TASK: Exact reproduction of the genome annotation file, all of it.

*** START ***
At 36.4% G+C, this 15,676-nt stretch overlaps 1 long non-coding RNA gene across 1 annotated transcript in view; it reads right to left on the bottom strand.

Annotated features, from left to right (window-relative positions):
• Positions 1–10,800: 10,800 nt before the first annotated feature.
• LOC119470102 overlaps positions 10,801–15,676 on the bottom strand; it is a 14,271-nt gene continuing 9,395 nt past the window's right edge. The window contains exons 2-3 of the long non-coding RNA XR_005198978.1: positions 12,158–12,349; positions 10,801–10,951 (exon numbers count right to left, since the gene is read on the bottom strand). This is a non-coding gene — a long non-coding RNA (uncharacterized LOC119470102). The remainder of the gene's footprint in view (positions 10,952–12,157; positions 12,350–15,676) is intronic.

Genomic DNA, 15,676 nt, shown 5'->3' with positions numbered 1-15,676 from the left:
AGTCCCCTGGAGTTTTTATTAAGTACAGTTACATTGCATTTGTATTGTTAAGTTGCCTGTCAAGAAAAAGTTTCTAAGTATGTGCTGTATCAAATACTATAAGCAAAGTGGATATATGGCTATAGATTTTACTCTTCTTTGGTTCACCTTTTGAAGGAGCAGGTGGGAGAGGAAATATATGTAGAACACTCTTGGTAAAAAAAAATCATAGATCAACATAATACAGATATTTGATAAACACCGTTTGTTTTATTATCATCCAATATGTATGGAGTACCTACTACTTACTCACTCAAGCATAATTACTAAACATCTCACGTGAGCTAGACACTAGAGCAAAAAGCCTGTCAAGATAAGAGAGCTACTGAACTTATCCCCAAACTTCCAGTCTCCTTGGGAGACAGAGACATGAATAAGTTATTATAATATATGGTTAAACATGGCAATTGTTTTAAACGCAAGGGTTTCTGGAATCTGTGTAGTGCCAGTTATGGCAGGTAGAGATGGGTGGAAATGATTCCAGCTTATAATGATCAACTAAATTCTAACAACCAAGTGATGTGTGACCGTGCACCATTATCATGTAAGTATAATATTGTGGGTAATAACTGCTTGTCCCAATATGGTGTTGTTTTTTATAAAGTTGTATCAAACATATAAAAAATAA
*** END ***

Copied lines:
At 36.4% G+C, this 15,676-nt stretch overlaps 1 long non-coding RNA gene across 1 annotated transcript in view; it reads right to left on the bottom strand.

Annotated features, from left to right (window-relative positions):
• Positions 1–10,800: 10,800 nt before the first annotated feature.
• LOC119470102 overlaps positions 10,801–15,676 on the bottom strand; it is a 14,271-nt gene continuing 9,395 nt past the window's right edge. The window contains exons 2-3 of the long non-coding RNA XR_005198978.1: positions 12,158–12,349; positions 10,801–10,951 (exon numbers count right to left, since the gene is read on the bottom strand). This is a non-coding gene — a long non-coding RNA (uncharacterized LOC119470102). The remainder of the gene's footprint in view (positions 10,952–12,157; positions 12,350–15,676) is intronic.

Genomic DNA, 15,676 nt, shown 5'->3' with positions numbered 1-15,676 from the left:
AGTCCCCTGGAGTTTTTATTAAGTACAGTTACATTGCATTTGTATTGTTAAGTTGCCTGTCAAGAAAAAGTTTCTAAGTATGTGCTGTATCAAATACTATAAGCAAAGTGGATATATGGCTATAGATTTTACTCTTCTTTGGTTCACCTTTTGAAGGAGCAGGTGGGAGAGGAAATATATGTAGAACACTCTTGGTAAAAAAAAATCATAGATCAACATAATACAGATATTTGATAAACACCGTTTGTTTTATTATCATCCAATATGTATGGAGTACCTACTACTTACTCACTCAAGCATAATTACTAAACATCTCACGTGAGCTAGACACTAGAGCAAAAAGCCTGTCAAGATAAGAGAGCTACTGAACTTATCCCCAAACTTCCAGTCTCCTTGGGAGACAGAGACATGAATAAGTTATTATAATATATGGTTAAACATGGCAATTGTTTTAAACGCAAGGGTTTCTGGAATCTGTGTAGTGCCAGTTATGGCAGGTAGAGATGGGTGGAAATGATTCCAGCTTATAATGATCAACTAAATTCTAACAACCAAGTGATGTGTGACCGTGCACCATTATCATGTAAGTATAATATTGTGGGTAATAACTGCTTGTCCCAATATGGTGTTGTTTTTTATAAAGTTGTATCAAACATATAAAAAATAA